2.6.2 Horizontal Drilling While limited production has occurred in the Marcellus Shale to date, drillers in the Barnett Shale of some countries have demonstrated that new technology in the form of horizontal drilling and hydraulic fracturing of the shale (fracturing through the use of high pressure liquids) has helped overcome the flow capacity problem of gas shales. Horizontal drilling is a technique used to expose long sections of the reservoir rock to the wellbore. While a conventional vertical well penetrates and exposes only the thickness of a pay zone (e.g., 50 to 300 feet in the Marcellus shale), horizontal drilling can expose over a mile of reservoir rock for production by steering a drill bit to follow the pay zone. Hydraulic fracture stimulation creates additional flow paths to the well. In this process, fluid is pumped into the formation at high enough pressures and rates to split the rock. Sized particles such as sand are also mixed with the fracturing fluid to hold the crack open once pumping stops. In addition, wells can be oriented to Horizontal Drilling technology intersect natural fractures that occur in many formations as shown in figure(2-10).




Drilling Technology

Figure (2-10) benifts of horizental drilling LNG CAIN 14

2.6.3 Reservoir Recovery

A) Primary recovery (Natural Drive ... 15 - 20 %) 1- Water drive 2- Gas drive (Dissolved & gas cap)
B) Secondary recovery (Artificial lift ... 30 - 50 %)

1- Gas lift 2- Pumps. (Sucker rods). C) Enhanced recovery techniques 1- Water flooding 2- Gas injection 3- Chemical flooding 4- Thermal recovery
2.6.4 Drilling the well

The well is created by drilling a hole 5 to 36 inches (127.0 mm to 914.4 mm) in diameter into the earth with a drilling rig that rotates a drill string with a bit attached. After the hole is drilled, sections of steel pipe (casing) , slightly smaller in diameter than the borehole, are placed in the hole. Cement may be placed between the outside of the casing and the borehole. The casing provides structural integrity to the newly drilled well bore, in addition to isolating potentially dangerous high pressure zones from each other and from the surface. With these zones safely isolated and the formation protected by the casing, the well can be drilled deeper (into potentially more-unstable and violent formations) with a smaller bit, and also cased with a smaller size casing. Modem wells often have two to five sets of subsequently smaller hole sizes drilled inside one another, each cemented with casing as shown LNG CAIN 15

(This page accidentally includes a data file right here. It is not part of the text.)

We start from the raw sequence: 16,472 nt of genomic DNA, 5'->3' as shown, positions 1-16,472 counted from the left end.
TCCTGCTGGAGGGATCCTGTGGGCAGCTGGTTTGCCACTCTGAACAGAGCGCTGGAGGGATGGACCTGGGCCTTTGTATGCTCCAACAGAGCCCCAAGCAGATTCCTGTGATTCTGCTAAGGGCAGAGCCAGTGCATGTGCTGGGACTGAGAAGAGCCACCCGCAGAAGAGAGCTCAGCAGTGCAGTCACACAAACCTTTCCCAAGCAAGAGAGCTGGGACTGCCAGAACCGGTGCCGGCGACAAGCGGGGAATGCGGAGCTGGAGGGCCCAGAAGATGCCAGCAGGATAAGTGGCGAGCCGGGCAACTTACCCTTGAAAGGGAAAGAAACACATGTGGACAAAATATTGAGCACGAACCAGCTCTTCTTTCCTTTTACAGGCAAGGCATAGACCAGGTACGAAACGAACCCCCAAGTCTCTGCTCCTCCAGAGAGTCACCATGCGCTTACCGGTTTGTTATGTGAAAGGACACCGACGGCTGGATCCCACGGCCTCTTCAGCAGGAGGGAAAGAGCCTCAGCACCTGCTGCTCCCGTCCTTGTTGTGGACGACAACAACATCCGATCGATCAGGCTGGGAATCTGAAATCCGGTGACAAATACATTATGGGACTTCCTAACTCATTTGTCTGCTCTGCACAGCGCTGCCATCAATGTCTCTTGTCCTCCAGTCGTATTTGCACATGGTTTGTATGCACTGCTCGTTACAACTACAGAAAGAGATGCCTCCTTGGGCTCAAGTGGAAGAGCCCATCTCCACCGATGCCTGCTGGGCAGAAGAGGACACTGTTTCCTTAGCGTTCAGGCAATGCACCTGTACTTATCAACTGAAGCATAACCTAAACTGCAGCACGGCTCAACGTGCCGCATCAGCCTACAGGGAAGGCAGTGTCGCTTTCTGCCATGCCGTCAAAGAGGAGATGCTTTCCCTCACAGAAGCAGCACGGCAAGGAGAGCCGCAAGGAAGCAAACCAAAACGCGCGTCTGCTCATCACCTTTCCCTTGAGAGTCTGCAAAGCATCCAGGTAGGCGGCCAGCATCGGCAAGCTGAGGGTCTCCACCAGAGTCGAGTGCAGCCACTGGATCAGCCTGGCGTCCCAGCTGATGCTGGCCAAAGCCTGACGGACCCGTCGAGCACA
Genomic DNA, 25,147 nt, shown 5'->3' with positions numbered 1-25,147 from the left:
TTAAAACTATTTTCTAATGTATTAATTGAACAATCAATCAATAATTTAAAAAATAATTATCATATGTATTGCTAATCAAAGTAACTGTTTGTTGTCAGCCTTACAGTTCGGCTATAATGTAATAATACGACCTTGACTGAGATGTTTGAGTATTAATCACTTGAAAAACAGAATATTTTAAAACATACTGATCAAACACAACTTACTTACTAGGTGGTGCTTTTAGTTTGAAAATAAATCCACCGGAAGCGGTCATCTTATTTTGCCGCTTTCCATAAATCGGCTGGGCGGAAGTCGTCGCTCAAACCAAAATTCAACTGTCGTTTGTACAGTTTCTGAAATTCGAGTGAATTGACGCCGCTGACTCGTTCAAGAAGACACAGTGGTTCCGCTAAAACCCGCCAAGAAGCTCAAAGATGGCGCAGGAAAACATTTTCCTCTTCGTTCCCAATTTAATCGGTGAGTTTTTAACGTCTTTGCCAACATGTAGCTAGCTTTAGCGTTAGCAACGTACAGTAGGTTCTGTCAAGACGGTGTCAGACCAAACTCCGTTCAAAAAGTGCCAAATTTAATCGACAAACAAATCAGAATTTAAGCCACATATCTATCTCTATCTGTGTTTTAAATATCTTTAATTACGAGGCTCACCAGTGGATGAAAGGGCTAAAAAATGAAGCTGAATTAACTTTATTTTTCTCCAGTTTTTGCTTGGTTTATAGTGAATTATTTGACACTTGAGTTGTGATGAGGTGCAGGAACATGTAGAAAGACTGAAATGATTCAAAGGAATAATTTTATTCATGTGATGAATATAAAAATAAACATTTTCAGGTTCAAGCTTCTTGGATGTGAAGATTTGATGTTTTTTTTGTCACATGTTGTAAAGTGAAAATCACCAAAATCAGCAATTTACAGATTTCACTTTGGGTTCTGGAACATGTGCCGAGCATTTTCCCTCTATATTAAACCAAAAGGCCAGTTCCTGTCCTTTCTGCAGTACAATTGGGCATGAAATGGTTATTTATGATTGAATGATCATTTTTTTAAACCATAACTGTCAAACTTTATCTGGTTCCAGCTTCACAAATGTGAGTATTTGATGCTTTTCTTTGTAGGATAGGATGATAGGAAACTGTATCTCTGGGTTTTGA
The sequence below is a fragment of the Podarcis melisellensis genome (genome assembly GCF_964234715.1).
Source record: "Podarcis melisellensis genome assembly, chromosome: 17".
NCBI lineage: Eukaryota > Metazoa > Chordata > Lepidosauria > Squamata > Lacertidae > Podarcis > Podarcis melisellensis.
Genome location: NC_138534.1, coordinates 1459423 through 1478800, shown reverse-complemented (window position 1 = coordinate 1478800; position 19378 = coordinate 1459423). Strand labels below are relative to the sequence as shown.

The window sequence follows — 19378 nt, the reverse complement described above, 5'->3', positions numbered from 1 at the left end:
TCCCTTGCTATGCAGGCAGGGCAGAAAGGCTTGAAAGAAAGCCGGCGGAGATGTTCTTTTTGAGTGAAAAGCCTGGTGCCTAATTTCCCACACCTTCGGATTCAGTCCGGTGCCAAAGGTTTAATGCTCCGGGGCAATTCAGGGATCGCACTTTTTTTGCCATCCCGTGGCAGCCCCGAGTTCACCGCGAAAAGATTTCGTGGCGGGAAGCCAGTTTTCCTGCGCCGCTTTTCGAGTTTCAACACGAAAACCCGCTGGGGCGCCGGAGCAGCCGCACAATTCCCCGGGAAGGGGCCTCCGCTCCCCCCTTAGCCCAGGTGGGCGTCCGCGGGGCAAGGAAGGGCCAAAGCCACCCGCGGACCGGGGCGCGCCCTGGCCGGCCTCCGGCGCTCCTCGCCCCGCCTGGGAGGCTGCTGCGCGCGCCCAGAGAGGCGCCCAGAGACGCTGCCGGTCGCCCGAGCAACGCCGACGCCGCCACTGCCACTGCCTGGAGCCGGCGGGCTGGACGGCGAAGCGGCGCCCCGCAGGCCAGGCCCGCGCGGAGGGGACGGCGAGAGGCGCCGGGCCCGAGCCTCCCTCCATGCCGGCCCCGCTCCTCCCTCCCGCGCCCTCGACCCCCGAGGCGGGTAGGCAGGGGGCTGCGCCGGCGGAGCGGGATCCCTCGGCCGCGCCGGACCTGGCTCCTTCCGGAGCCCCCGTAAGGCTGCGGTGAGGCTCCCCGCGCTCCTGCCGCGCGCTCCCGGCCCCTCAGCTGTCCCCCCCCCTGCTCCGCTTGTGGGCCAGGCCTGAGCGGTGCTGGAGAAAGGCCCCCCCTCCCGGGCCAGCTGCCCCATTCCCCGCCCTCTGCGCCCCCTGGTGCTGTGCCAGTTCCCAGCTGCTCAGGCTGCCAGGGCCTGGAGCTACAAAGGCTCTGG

,- --~~-,~.-~.-.~~~~-~-~--.--.. -----,---~ L ,

Tubi Illg

Sucker Rod


--J.. "---..

J_.__ ._ . ___ ~ __ I_ _ !
I Annulus \


figure (2-11) natural gas well 2.6.5 Gas injection Nitrogen Injection: Nitrogen gas, produced on-site by cryogemc air separation, has replaced hydrocarbon gas

injection in many enhanced oil and gas recovery applications as shown in figure (2-12). And also nitrogen injection has many advantages: Advantages of Nitrogen Injection Nitrogen is economical. Nitrogen is readily available and can be generated and injected wherever, whenever and in whatever quantities are needed. LNG CAIN 16

Nitrogen is environmentally friendly, completely inert, and remains inert water.

in the presence of

Nitrogen can be removed economically from a sales gas stream if necessary to increase Btu content. Nitrogen gas is less compressible than either carbon dioxide or natural gas, so less is required.
Nitrogen Injection Process Flow Diagram


Power Generation

Natural Gas


Main Air Compressor

Air Separation Unit

Nitrogen Compressor

High-Pressure Gaseous Nitrogen for Well Injection

Oil and Natural Gas Recovery

Figure (2-12) using nitrogen injection in natural gas production


CHAPTER THREE: Processing and Liquefaction Techniques

3.1 Natural gas processing

3.1.1 Introduction

Due to clean burning characteristics and the ability to meet stringent environmental requirements, the demand for natural gas has increased considerably over the past few years. Projections reflect a continued increase for the next several years. However, it is a clean burning methane rich gas that is in demand as opposed to the typical raw gas that exists in nature, which often includes additional components such as heavier hydrocarbons and other impurities. The heavier hydrocarbons, once separated from natural gas, are referred to as Liquefied Petroleum Gas (LPG) and Natural Gas Liquids (NGL). Impurities may include carbon dioxide, hydrogen sulfide, mercaptans, nitrogen, helium, water, and even trace contaminants such as mercury and trimethylarsine. Natural gas must be "conditioned" prior to liquefaction to remove undesired components. This "conditioning" normally takes place in separate or standalone facilities and typically includes the extraction of heavier hydrocarbons such as LPG and NGL. The "conditioned" gas is then typically fed to pipelines for distribution.

Figure (3-1) natural gas processing unit


Pentanes and heavier hydrocarbons, including aromatics having a high freezing point, must be substantially removed to an extremely low level in order to prevent freezing and subsequent plugging of process equipment in the course of liquefaction. In addition, heavy components must also be removed in order to meet BTU requirements of the LNG product. The heavy hydrocarbons separated from LNG, may then be utilized as petrochemical sales or for gasoline blending. Alternatively, since all components having a higher condensing temperature than methane will be liquefied in the liquefaction process, it becomes technically practical to integrate NGL recovery within LNG liquefaction. Duplication of processing equipment and refrigeration requirements are avoided with an integrated approach. In fact, a substantial cost savings may be achieved when NGL recovery is effectively integrated within the liquefaction process.